Dominick Lynch to Tobias Lear
New York 4th June 1790
I hope you will excuse the Liberty I take in addressing you on a subject which my Inclination wou’d lead me not to interfere in, but the wish to serve a most respectable friend induces me to intrude upon you.
Mr John Street of Fyal who in consideration of his services to American Prisoners &c. was by the Portuguese Senate for the western Islands appointed during the war American agent & Consul, at present entertains no pretentions not being a Citizen of the united States, one of his family & a near relation Mr John Street who was sent by him to this Country has been naturalized, & at present resides in Philadelphia. this Gentleman agreeable to the wishes of his Kinsman sollicits the Honor of the appointment & from the respectability of his Connections & family both in Portugal & in the Islands am sure he will at all times act with Integrity.1
if not too presumptious request you will be pleased to communicate the purport of this Letter to His Excellency the President. I have the Honor to be with great respect Sir Your most obedient & most humble Servant
For an identification of Dominick Lynch, see Robert Adams to GW, 13 Oct. 1788, n.2.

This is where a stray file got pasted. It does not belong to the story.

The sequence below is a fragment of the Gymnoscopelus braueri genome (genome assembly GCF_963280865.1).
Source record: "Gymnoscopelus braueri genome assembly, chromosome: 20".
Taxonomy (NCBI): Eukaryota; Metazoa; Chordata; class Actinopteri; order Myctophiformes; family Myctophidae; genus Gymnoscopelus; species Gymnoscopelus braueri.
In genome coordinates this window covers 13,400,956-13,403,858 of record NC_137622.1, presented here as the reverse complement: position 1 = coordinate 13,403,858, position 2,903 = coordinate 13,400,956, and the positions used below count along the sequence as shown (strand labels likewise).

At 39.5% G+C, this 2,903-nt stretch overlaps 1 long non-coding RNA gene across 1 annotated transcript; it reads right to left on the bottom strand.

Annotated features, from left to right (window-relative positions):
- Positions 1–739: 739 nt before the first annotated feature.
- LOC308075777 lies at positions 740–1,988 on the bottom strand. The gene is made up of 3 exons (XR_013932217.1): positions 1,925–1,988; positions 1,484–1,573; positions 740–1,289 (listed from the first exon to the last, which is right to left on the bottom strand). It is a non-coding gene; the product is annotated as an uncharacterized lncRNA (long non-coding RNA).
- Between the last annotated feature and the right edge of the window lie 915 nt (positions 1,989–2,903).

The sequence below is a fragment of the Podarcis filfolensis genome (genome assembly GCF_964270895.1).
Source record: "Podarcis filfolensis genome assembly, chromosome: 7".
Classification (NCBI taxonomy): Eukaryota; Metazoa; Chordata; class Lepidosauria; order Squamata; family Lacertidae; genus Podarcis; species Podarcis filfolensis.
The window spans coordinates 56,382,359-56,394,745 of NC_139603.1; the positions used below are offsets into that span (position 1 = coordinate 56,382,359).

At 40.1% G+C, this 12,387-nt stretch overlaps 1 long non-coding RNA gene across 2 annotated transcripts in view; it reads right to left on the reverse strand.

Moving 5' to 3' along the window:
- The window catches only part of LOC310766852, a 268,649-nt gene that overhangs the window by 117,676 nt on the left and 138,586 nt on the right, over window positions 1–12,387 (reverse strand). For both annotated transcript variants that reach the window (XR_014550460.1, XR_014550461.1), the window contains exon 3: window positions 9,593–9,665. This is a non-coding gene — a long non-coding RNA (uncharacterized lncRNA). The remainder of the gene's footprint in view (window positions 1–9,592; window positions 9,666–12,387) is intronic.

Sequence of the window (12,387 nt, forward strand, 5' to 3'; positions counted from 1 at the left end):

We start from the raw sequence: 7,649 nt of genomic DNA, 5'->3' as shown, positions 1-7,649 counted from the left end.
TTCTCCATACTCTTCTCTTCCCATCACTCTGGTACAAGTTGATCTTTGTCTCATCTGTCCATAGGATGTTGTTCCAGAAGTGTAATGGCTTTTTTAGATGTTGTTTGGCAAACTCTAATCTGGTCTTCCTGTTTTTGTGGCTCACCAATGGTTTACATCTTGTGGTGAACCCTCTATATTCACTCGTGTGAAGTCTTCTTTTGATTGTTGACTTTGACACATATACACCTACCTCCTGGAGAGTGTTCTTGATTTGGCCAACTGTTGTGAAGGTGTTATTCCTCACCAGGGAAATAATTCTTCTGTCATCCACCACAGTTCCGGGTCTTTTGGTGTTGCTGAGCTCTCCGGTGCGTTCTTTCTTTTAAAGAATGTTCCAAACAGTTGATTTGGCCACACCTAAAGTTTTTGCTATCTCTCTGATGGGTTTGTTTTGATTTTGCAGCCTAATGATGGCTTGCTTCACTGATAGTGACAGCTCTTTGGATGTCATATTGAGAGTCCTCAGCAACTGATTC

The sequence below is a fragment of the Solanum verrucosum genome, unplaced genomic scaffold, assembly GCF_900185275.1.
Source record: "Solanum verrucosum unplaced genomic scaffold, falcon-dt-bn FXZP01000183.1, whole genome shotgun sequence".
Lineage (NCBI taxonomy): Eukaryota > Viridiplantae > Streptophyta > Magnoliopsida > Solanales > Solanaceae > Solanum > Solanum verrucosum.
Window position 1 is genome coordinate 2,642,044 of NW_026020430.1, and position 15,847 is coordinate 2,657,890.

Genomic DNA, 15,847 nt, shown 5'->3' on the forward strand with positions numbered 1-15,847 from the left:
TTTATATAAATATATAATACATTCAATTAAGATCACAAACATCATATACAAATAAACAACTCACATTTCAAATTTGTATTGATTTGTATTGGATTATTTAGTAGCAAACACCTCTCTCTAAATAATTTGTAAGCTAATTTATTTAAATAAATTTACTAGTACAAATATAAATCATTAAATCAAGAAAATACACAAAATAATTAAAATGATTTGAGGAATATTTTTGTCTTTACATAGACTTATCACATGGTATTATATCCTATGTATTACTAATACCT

1. John Street (Jean Street d’Harriague; c.1760-1807) served as French consul at Fayal from 1783 to 1793. Despite his temporary appointment, Street did not solicit the appointment as U.S. consul because on 16 March 1784 the Continental Congress had resolved "That it is inconsistent with the interest of the United States to appoint any person not a citizen thereof, to the office of Minister, chargé des affaires, Consul, vice-consul, or to any other civil department in a foreign country" (JCC description begins Worthington Chauncey Ford et al., eds. Journals of the Continental Congress, 1774-1789. 34 vols. Washington, D.C., 1904–37. description ends , 26:144). John D. Street (b. c.1767) of Philadelphia was John Street’s cousin. The younger Street, a naturalized American citizen who worked for John Telles & Company, was also recommended for the consulship by Telles and Daniel Carroll. Robert Morris and Thomas FitzSimons, however, supported John Street of Fayal, and on 2 Aug. 1790 he, rather than John D. Street of Philadelphia, received the appointment as vice-consul of the United States, “for the said Island of Fayal, and for such other of the Azores or Western Islands as shall be nearer to Fayal than to the residence of any other Consul or Vice-Consul of the United States within the same allegiance” (statement that John Street solicits the appointment of John D. Street, n.d., John Telles to Robert Morris, 12 May 1790, and Lynch to Daniel Carroll, n.d., all in DLC:GW; Boyd, Jefferson Papers description begins Julian P. Boyd et al., eds. The Papers of Thomas Jefferson. 40 vols. to date. Princeton, N.J., 1950—. description ends , 17:251, 19:312, n.46; DHFC description begins Linda Grant De Pauw et al., eds. Documentary History of the First Federal Congress of the United States of America, March 4, 1789-March 3, 1791. 20 vols. to date. Baltimore, 1972—. description ends , 2:84).